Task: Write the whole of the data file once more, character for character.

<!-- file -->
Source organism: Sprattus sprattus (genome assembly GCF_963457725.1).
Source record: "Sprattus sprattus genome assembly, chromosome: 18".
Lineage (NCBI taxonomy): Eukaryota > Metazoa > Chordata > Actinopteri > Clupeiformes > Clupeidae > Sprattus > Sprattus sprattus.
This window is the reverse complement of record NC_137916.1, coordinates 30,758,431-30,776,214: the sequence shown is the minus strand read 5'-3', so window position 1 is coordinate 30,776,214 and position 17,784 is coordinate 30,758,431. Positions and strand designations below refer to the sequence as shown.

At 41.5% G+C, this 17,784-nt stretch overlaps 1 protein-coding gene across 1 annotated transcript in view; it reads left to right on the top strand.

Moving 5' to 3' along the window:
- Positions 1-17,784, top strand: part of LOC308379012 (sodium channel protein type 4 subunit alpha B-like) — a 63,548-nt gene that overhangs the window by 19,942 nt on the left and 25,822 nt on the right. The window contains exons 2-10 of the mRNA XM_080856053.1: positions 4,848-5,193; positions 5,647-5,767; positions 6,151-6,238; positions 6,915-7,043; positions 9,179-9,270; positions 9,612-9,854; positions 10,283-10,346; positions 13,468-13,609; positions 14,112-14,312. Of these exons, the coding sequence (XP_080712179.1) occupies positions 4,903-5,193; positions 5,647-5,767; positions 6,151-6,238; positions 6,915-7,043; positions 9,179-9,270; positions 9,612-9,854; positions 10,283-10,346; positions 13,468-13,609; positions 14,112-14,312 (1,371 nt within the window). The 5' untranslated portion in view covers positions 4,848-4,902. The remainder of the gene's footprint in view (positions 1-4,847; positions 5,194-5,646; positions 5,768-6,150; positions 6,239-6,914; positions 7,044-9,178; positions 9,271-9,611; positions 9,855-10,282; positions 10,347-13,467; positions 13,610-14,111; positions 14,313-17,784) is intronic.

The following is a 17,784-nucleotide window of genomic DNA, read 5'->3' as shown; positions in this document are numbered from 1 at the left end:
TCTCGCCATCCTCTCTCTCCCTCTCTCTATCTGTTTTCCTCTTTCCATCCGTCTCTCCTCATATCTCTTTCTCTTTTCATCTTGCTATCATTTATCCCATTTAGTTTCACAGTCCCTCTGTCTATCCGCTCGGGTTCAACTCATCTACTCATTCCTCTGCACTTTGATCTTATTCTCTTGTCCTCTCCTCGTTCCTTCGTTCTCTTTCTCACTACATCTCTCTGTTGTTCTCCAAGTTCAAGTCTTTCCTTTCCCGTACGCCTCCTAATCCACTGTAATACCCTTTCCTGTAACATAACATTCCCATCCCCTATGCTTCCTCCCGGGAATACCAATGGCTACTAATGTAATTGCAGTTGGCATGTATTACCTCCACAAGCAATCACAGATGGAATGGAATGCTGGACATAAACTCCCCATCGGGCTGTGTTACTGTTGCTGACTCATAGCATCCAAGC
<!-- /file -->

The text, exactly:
Source organism: Sprattus sprattus (genome assembly GCF_963457725.1).
Source record: "Sprattus sprattus genome assembly, chromosome: 18".
Lineage (NCBI taxonomy): Eukaryota > Metazoa > Chordata > Actinopteri > Clupeiformes > Clupeidae > Sprattus > Sprattus sprattus.
This window is the reverse complement of record NC_137916.1, coordinates 30,758,431-30,776,214: the sequence shown is the minus strand read 5'-3', so window position 1 is coordinate 30,776,214 and position 17,784 is coordinate 30,758,431. Positions and strand designations below refer to the sequence as shown.

At 41.5% G+C, this 17,784-nt stretch overlaps 1 protein-coding gene across 1 annotated transcript in view; it reads left to right on the top strand.

Moving 5' to 3' along the window:
- Positions 1-17,784, top strand: part of LOC308379012 (sodium channel protein type 4 subunit alpha B-like) — a 63,548-nt gene that overhangs the window by 19,942 nt on the left and 25,822 nt on the right. The window contains exons 2-10 of the mRNA XM_080856053.1: positions 4,848-5,193; positions 5,647-5,767; positions 6,151-6,238; positions 6,915-7,043; positions 9,179-9,270; positions 9,612-9,854; positions 10,283-10,346; positions 13,468-13,609; positions 14,112-14,312. Of these exons, the coding sequence (XP_080712179.1) occupies positions 4,903-5,193; positions 5,647-5,767; positions 6,151-6,238; positions 6,915-7,043; positions 9,179-9,270; positions 9,612-9,854; positions 10,283-10,346; positions 13,468-13,609; positions 14,112-14,312 (1,371 nt within the window). The 5' untranslated portion in view covers positions 4,848-4,902. The remainder of the gene's footprint in view (positions 1-4,847; positions 5,194-5,646; positions 5,768-6,150; positions 6,239-6,914; positions 7,044-9,178; positions 9,271-9,611; positions 9,855-10,282; positions 10,347-13,467; positions 13,610-14,111; positions 14,313-17,784) is intronic.

The following is a 17,784-nucleotide window of genomic DNA, read 5'->3' as shown; positions in this document are numbered from 1 at the left end:
TCTCGCCATCCTCTCTCTCCCTCTCTCTATCTGTTTTCCTCTTTCCATCCGTCTCTCCTCATATCTCTTTCTCTTTTCATCTTGCTATCATTTATCCCATTTAGTTTCACAGTCCCTCTGTCTATCCGCTCGGGTTCAACTCATCTACTCATTCCTCTGCACTTTGATCTTATTCTCTTGTCCTCTCCTCGTTCCTTCGTTCTCTTTCTCACTACATCTCTCTGTTGTTCTCCAAGTTCAAGTCTTTCCTTTCCCGTACGCCTCCTAATCCACTGTAATACCCTTTCCTGTAACATAACATTCCCATCCCCTATGCTTCCTCCCGGGAATACCAATGGCTACTAATGTAATTGCAGTTGGCATGTATTACCTCCACAAGCAATCACAGATGGAATGGAATGCTGGACATAAACTCCCCATCGGGCTGTGTTACTGTTGCTGACTCATAGCATCCAAGC